Back in Baltimore, Ballah stood before the Society’s board, a man of two cultures advocating for a fragile peace. He wasn’t just a translator, he was a negotiator, paving the way for more settlers with the blessing (if not the full enthusiasm) of the Cape Palmas leadership.

But Ballah’s role didn’t end there. He became the conduit, carrying back the Society’s “Code of Laws,” a document that would reshape the landscape of Cape Palmas. He ensured understanding, navigated the inevitable friction that arose between the established Grebo community and the newcomers.

Fate, however, dealt a harsh hand. In 1860, Yellow Will, the Grebo chief, passed away. Ballah ascended, but his leadership was a double-edged sword. The Grebo people, his own kin, harbored resentment, while the settlers remained wary. This weight of expectation, this struggle to bridge two divergent worlds, must have been a heavy burden to bear.

Ballah’s reign ended in 1865, his life a testament to the complexities of cultural exchange. He wasn’t a king, nor a colonizer, but a man caught in the in-between, a necessary bridge in a time of flux.

Peter Zulu Duma

N’Damba– N’Damba, a woman of the Kissi people from Liberia’s northwestern frontier. History whispers her name, but offers little else. Yet, her legacy is tragically intertwined with the soul-crushing trade of human chattel.

Her son, James Cleveland, a product of a union between N’Damba and an English merchant, became a symbol of the corrupting influence of colonialism. He straddled two worlds, wielding his African and European heritage not for unity, but for exploitation. 

Cleveland rose to notoriety as a ruthless Westernized slaver, preying on the very people he called kin.  He and his “allies” across the sea orchestrated the brutal export of West Africans to the Americas, their greed fueled by a warped sense of progress.

N’Damba, the forgotten mother, stands as a stark reminder of the insidious nature of colonialism. It wasn’t just about stolen resources and subjugated lands; it fractured families and twisted identities. James Cleveland, a man consumed by avarice, became a tool of this oppression, forever staining his mother’s legacy with the blood of his people.

Hibiscus tea has been used in Egypt and Sudan for hundreds of years, where it is called “Karkade.”

Hibiscus tea has been used in Egypt and Sudan for hundreds of years, where it is called “Karkade.” In ancient Egypt, the tea was served cold and used primarily by Pharaohs to cool off in the desert heat.
Hibiscus tea played an important role in several religious and healing ceremonies in the Nile Valley during this time.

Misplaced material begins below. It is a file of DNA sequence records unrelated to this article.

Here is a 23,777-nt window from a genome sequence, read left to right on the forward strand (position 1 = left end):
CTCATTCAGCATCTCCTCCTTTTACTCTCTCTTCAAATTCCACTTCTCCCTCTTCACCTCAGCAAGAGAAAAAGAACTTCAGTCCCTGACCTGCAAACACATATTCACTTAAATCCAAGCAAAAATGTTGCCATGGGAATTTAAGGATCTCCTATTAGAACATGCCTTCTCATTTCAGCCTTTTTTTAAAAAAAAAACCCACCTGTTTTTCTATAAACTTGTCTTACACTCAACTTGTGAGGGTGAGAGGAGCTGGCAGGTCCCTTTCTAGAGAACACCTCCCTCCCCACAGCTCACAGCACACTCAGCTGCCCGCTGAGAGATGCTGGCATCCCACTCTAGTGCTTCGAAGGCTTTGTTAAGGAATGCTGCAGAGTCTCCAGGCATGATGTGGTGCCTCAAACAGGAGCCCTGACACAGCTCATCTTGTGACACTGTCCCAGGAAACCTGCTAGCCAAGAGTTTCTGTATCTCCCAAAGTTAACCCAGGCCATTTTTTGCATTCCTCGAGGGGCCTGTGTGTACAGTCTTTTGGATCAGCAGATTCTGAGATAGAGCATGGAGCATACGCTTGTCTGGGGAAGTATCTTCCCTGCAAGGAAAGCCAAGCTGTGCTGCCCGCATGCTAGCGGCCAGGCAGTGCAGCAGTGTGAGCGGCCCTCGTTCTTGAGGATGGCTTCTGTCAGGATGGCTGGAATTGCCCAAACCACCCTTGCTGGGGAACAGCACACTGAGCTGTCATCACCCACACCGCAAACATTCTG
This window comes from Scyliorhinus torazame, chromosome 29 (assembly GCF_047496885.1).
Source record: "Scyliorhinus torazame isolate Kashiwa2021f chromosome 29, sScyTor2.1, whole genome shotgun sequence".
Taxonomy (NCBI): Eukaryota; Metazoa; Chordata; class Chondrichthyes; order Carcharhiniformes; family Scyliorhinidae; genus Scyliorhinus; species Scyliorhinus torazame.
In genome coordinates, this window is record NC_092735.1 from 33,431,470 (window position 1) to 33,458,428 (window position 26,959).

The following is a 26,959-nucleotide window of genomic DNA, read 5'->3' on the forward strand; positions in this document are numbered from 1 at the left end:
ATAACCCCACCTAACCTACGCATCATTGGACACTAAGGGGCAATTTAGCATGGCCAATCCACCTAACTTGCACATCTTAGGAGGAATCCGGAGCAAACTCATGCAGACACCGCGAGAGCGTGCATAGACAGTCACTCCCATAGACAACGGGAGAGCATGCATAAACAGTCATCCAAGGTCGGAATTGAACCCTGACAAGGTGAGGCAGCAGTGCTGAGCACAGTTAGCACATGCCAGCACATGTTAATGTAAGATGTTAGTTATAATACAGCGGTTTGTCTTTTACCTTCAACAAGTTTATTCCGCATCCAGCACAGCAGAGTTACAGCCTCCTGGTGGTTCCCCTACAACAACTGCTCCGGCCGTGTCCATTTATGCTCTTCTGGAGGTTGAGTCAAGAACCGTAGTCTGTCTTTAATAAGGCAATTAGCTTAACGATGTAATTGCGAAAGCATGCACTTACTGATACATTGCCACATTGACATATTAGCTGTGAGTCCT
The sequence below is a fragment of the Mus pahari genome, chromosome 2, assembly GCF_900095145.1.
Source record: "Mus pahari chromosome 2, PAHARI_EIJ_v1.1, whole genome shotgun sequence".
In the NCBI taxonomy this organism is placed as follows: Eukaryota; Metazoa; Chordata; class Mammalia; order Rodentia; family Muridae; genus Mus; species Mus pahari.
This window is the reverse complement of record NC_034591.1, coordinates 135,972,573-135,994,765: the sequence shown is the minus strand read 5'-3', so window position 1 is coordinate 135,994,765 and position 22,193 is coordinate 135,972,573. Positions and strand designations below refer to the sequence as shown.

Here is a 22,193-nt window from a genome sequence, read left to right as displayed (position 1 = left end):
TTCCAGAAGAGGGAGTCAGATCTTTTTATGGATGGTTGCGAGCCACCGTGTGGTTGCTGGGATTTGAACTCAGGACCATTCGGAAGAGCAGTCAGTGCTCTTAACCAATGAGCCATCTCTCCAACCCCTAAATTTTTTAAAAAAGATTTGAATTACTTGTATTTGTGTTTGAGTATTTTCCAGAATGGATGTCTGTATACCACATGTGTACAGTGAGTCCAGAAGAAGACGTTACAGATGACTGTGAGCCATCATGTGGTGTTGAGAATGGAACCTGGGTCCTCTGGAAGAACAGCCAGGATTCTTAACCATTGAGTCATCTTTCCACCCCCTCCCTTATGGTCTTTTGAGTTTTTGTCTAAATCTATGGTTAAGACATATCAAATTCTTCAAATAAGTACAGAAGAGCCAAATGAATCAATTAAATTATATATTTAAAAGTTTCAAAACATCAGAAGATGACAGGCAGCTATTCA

If you drink this as a tea meditation let it help you open your root, sacral and heart chakra, let it help you open honest communication with yourself and others.

In Africa, hibiscus has been used for centuries to regulate body temperature, lower blood pressure, support heart health, and alleviate upper respiratory troubles.

Hibiscus is rich in vitamin C and minerals, and is also revered as a mild tonic.

Hibiscus tea prevents oxidative stress due to its antioxidant properties that fight free radicals that cause damage to DNA and the cells.



Shaping the Camarilla Mask™: Roughing Out the Contours

Before diving into those intricate details, start by focusing on the overall shape of your wood mask. Use larger gouges to carve out the basic curves of the face – the rise of the cheekbones, the slope of the nose, the hollow of the eyes.

Think of it like sculpting with clay – you’re establishing the main features first.  Pay attention to symmetry and proportions. Remember, wood is forgiving! You can always remove more, but adding it back is tricky.

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#camarillamaskacademy

Ksmarala Dyuu™ Tekpwfari Starkraft Masktape Intro

“בית הכוכבים”

The knowledge is not set down explicitly in books but is embodied in the מסכה itself. In essence מסכה is in a nature of a divine rite meant to instill in the beholder an understanding of creation and creative power. The face of the מסכה is that of Ancestral Man and Woman. Man before slavery and the perfected man/ woman. One who has regained his cosmic consciousness through his or her own method…

Celestial Mask Intelligence @Tekpwfari Stix El Ra

Ksmarala Dyuu™ Tekpwfari Starkraft Masktape Intro

Sources:

Cissé, Youssouf. “Sogo Sigi: Une esthétique des masques Dogon.” (2008).

Griaule, Marcel. “Conversations with Ogotemmeli: An Introduction to Dogon Religious Ideas.” (1965).

Davis, Stephen. “Reggae Bloodlines: In Search of the Music and Culture.” (1978). Chapter 8: “Burning Spear: The Fire Still Burns.”